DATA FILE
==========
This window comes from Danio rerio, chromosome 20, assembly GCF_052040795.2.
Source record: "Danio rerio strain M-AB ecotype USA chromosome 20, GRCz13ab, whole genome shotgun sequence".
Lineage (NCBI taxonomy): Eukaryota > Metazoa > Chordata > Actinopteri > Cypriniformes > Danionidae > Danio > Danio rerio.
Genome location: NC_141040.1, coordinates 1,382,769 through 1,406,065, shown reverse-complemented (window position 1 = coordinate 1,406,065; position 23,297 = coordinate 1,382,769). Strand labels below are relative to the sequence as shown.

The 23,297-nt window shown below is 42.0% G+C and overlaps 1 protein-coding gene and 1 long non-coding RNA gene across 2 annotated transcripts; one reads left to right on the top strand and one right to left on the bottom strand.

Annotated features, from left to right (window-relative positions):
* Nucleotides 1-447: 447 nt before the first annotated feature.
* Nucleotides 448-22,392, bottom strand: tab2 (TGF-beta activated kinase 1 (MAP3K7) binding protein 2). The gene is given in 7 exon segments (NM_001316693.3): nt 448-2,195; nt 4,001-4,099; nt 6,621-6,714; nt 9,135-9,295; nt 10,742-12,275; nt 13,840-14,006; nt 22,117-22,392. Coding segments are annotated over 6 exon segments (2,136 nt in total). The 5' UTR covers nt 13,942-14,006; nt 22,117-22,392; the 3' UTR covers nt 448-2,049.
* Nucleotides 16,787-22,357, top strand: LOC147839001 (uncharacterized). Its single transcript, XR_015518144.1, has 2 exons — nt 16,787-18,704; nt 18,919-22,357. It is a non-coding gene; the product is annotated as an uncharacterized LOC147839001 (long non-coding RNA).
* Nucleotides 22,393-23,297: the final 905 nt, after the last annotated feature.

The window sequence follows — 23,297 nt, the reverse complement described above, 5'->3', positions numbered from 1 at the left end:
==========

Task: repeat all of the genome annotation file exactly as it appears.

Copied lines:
This window comes from Danio rerio, chromosome 20, assembly GCF_052040795.2.
Source record: "Danio rerio strain M-AB ecotype USA chromosome 20, GRCz13ab, whole genome shotgun sequence".
Lineage (NCBI taxonomy): Eukaryota > Metazoa > Chordata > Actinopteri > Cypriniformes > Danionidae > Danio > Danio rerio.
Genome location: NC_141040.1, coordinates 1,382,769 through 1,406,065, shown reverse-complemented (window position 1 = coordinate 1,406,065; position 23,297 = coordinate 1,382,769). Strand labels below are relative to the sequence as shown.

The 23,297-nt window shown below is 42.0% G+C and overlaps 1 protein-coding gene and 1 long non-coding RNA gene across 2 annotated transcripts; one reads left to right on the top strand and one right to left on the bottom strand.

Annotated features, from left to right (window-relative positions):
* Nucleotides 1-447: 447 nt before the first annotated feature.
* Nucleotides 448-22,392, bottom strand: tab2 (TGF-beta activated kinase 1 (MAP3K7) binding protein 2). The gene is given in 7 exon segments (NM_001316693.3): nt 448-2,195; nt 4,001-4,099; nt 6,621-6,714; nt 9,135-9,295; nt 10,742-12,275; nt 13,840-14,006; nt 22,117-22,392. Coding segments are annotated over 6 exon segments (2,136 nt in total). The 5' UTR covers nt 13,942-14,006; nt 22,117-22,392; the 3' UTR covers nt 448-2,049.
* Nucleotides 16,787-22,357, top strand: LOC147839001 (uncharacterized). Its single transcript, XR_015518144.1, has 2 exons — nt 16,787-18,704; nt 18,919-22,357. It is a non-coding gene; the product is annotated as an uncharacterized LOC147839001 (long non-coding RNA).
* Nucleotides 22,393-23,297: the final 905 nt, after the last annotated feature.

The window sequence follows — 23,297 nt, the reverse complement described above, 5'->3', positions numbered from 1 at the left end: